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VALLETTA, June 4 (Reuters) - Maltese Prime Minister Joseph Muscat won a second term in office after calling a snap parliamentary election last month to counter allegations of corruption against his wife and some of his political allies.
Muscat's Labour Party had polled about five percentage points ahead of Nationalist Party rival Simon Busuttil going into Saturday's vote.
"The people have clearly chosen to stay on the road to even greater results," Muscat said, referring to the strong performance of the Mediterranean island's economy during his first mandate.
Busuttil conceded defeat on Twitter. "I have just called Joseph Muscat to concede. As always, we respect the decision of the electorate," he wrote.
The 43-year-old Muscat is expected to be sworn in on Monday, after which he will begin forming his new government that will have a five-year mandate.
While official results have not been released, party officials from all sides are following the count. Labour won with almost 55 percent of the national vote, political sources told Reuters. Some 224 candidates were standing to be part of the 65-seat parliament.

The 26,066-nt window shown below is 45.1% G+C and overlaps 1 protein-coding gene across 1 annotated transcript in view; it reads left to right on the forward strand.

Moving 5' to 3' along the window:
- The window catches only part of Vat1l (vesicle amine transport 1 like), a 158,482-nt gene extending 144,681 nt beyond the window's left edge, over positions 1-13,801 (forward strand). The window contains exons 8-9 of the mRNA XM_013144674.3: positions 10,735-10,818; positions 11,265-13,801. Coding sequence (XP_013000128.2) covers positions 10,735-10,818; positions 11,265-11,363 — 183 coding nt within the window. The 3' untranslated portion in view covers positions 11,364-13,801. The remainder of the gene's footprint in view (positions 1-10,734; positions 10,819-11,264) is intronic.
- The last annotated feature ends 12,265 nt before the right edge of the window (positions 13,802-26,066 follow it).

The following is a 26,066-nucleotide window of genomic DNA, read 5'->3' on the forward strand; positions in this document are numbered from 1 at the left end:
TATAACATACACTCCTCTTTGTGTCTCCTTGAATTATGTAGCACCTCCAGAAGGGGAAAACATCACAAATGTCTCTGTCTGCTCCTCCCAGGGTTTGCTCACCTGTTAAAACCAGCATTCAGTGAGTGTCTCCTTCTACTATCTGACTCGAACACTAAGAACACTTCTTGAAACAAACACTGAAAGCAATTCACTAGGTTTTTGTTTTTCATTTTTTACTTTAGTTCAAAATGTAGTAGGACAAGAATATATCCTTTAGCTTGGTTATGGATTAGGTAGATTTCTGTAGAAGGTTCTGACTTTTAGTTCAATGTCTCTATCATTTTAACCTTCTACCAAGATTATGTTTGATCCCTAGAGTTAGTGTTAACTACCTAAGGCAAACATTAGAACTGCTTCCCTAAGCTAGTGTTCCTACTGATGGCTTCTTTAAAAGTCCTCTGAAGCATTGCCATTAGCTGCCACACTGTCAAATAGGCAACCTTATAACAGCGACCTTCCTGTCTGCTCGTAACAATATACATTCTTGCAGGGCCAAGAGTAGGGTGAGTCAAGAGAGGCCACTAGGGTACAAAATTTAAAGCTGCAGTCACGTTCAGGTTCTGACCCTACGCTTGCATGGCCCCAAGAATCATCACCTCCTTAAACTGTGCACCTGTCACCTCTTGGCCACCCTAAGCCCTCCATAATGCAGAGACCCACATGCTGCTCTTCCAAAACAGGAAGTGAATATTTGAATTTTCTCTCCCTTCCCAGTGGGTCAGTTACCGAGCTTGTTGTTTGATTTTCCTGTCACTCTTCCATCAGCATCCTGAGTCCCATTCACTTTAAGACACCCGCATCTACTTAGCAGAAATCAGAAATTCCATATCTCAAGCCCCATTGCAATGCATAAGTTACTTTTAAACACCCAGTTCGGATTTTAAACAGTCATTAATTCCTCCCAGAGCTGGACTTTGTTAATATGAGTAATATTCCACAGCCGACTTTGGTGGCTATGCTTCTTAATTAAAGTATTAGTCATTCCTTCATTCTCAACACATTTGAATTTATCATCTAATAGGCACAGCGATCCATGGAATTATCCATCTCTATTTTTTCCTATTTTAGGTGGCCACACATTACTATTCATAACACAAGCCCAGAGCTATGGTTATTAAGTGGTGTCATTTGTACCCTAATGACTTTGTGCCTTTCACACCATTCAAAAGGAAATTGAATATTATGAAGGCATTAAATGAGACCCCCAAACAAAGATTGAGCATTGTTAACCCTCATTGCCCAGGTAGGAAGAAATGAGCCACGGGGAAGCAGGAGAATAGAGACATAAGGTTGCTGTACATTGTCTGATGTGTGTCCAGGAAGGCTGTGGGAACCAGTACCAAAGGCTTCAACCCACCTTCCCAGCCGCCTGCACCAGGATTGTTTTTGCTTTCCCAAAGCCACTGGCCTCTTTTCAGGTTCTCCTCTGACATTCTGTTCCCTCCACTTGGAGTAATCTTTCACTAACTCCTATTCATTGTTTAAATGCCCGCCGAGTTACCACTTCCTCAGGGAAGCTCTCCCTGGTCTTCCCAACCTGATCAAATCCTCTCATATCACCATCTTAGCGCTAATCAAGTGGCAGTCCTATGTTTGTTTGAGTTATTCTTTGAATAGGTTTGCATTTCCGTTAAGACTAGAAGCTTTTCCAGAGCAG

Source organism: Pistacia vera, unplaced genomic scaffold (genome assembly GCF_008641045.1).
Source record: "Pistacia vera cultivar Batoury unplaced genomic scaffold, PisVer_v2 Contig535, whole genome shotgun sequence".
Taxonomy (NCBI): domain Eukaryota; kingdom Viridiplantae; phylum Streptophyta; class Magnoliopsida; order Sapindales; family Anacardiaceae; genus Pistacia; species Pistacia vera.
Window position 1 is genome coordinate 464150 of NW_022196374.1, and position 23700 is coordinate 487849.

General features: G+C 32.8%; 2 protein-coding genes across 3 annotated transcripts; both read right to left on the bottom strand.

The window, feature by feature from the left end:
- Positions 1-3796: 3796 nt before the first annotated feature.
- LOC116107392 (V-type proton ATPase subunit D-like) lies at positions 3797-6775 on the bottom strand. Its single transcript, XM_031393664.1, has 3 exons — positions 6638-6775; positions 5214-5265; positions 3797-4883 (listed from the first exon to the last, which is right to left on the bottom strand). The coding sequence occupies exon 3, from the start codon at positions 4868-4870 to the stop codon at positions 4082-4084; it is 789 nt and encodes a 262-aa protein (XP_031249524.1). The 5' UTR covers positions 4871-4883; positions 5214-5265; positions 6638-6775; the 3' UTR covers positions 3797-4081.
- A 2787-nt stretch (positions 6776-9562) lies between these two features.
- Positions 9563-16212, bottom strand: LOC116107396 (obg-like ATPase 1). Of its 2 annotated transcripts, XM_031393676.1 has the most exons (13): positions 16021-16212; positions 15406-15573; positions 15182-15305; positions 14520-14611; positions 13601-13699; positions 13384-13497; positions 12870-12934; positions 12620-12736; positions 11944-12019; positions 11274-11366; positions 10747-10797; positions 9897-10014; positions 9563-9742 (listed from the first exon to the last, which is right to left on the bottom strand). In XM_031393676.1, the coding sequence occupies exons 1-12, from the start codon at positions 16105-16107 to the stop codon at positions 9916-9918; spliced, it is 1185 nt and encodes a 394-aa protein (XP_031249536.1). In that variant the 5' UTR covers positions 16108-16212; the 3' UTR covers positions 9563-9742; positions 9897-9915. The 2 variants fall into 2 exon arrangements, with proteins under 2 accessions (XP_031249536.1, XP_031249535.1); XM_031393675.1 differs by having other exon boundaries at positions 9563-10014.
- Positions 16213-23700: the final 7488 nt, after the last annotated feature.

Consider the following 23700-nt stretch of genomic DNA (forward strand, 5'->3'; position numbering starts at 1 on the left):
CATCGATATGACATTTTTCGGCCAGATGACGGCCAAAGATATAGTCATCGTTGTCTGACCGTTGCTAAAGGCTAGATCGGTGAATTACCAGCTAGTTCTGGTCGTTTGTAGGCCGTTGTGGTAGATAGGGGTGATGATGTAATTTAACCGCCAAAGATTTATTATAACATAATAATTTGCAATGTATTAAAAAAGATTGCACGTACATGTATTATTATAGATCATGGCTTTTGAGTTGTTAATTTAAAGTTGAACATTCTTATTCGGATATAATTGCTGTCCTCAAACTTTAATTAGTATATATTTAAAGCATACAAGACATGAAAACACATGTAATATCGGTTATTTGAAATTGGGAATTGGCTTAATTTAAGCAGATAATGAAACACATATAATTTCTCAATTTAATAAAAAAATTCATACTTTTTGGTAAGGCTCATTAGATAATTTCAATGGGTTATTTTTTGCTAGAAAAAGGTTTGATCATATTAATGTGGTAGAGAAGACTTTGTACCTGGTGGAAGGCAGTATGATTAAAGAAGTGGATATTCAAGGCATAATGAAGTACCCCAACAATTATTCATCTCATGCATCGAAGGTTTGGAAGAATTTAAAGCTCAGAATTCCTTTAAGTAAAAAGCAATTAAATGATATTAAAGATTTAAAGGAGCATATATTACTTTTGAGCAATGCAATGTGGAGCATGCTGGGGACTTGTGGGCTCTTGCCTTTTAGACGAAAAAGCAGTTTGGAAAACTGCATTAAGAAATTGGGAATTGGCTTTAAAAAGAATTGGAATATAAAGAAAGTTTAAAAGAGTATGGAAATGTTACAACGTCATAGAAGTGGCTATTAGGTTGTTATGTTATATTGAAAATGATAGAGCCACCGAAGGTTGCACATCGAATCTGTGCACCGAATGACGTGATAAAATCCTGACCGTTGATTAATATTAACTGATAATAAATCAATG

The prime minister based his campaign on the island's buoyant economy, which has been one of the strongest in the euro zone over the past four years.
Growth is running at about 6 percent, unemployment is at a record low of about 4 percent, and wages and pensions are rising.
Malta, which has a population of 400,000, is the European Union's smallest state and currently holds the bloc's six-month rotating presidency.
Before the snap vote was called, Busuttil and the Nationalist Party had demanded Muscat step down over allegations of improper business dealings by his wife and some of his associates.
Muscat has denied all the allegations and has described the claims against his wife as the "mother of all lies." Magistrates are investigating.
The 48-year-old Busuttil, a lawyer and former member of the European Parliament, has said doubts tied to the corruption scandal risk undermining Malta's reputation, particularly in financial services, which account for a fifth of the economy. (Writing by Steve Scherer in Rome,; Editing by Crispian Balmer and Jane Merriman)